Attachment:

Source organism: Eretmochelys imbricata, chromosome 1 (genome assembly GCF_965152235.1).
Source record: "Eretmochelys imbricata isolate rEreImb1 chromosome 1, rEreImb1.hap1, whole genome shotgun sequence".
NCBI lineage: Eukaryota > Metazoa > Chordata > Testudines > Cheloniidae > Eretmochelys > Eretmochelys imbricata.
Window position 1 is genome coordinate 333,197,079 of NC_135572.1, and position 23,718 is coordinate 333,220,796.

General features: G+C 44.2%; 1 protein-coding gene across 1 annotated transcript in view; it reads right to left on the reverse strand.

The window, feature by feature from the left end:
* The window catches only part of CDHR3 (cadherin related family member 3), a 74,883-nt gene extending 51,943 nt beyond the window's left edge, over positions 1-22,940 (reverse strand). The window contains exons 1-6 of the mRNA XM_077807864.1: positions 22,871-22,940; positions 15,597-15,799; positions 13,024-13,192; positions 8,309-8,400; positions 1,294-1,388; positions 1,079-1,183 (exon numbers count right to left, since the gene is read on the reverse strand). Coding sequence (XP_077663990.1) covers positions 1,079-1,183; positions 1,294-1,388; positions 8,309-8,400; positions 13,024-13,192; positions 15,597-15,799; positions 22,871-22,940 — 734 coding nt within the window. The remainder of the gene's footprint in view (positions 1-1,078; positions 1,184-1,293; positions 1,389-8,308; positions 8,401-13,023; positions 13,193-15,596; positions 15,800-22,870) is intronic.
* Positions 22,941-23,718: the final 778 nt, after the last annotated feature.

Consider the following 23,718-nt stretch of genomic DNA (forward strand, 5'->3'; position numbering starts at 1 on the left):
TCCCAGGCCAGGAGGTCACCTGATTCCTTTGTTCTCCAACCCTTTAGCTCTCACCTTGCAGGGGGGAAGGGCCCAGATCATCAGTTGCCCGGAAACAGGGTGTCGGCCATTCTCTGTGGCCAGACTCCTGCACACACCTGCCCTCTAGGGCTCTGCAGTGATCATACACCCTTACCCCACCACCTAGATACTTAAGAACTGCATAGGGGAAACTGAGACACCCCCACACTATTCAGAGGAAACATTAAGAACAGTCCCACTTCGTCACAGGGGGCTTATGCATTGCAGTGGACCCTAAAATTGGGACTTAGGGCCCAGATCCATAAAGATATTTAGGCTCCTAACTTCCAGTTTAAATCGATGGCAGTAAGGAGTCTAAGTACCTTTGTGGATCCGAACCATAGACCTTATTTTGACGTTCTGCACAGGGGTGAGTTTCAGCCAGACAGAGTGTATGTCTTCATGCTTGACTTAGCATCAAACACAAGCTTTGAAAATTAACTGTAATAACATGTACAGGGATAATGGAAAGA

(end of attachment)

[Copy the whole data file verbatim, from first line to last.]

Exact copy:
Source organism: Eretmochelys imbricata, chromosome 1 (genome assembly GCF_965152235.1).
Source record: "Eretmochelys imbricata isolate rEreImb1 chromosome 1, rEreImb1.hap1, whole genome shotgun sequence".
NCBI lineage: Eukaryota > Metazoa > Chordata > Testudines > Cheloniidae > Eretmochelys > Eretmochelys imbricata.
Window position 1 is genome coordinate 333,197,079 of NC_135572.1, and position 23,718 is coordinate 333,220,796.

General features: G+C 44.2%; 1 protein-coding gene across 1 annotated transcript in view; it reads right to left on the reverse strand.

The window, feature by feature from the left end:
* The window catches only part of CDHR3 (cadherin related family member 3), a 74,883-nt gene extending 51,943 nt beyond the window's left edge, over positions 1-22,940 (reverse strand). The window contains exons 1-6 of the mRNA XM_077807864.1: positions 22,871-22,940; positions 15,597-15,799; positions 13,024-13,192; positions 8,309-8,400; positions 1,294-1,388; positions 1,079-1,183 (exon numbers count right to left, since the gene is read on the reverse strand). Coding sequence (XP_077663990.1) covers positions 1,079-1,183; positions 1,294-1,388; positions 8,309-8,400; positions 13,024-13,192; positions 15,597-15,799; positions 22,871-22,940 — 734 coding nt within the window. The remainder of the gene's footprint in view (positions 1-1,078; positions 1,184-1,293; positions 1,389-8,308; positions 8,401-13,023; positions 13,193-15,596; positions 15,800-22,870) is intronic.
* Positions 22,941-23,718: the final 778 nt, after the last annotated feature.

Consider the following 23,718-nt stretch of genomic DNA (forward strand, 5'->3'; position numbering starts at 1 on the left):
TCCCAGGCCAGGAGGTCACCTGATTCCTTTGTTCTCCAACCCTTTAGCTCTCACCTTGCAGGGGGGAAGGGCCCAGATCATCAGTTGCCCGGAAACAGGGTGTCGGCCATTCTCTGTGGCCAGACTCCTGCACACACCTGCCCTCTAGGGCTCTGCAGTGATCATACACCCTTACCCCACCACCTAGATACTTAAGAACTGCATAGGGGAAACTGAGACACCCCCACACTATTCAGAGGAAACATTAAGAACAGTCCCACTTCGTCACAGGGGGCTTATGCATTGCAGTGGACCCTAAAATTGGGACTTAGGGCCCAGATCCATAAAGATATTTAGGCTCCTAACTTCCAGTTTAAATCGATGGCAGTAAGGAGTCTAAGTACCTTTGTGGATCCGAACCATAGACCTTATTTTGACGTTCTGCACAGGGGTGAGTTTCAGCCAGACAGAGTGTATGTCTTCATGCTTGACTTAGCATCAAACACAAGCTTTGAAAATTAACTGTAATAACATGTACAGGGATAATGGAAAGA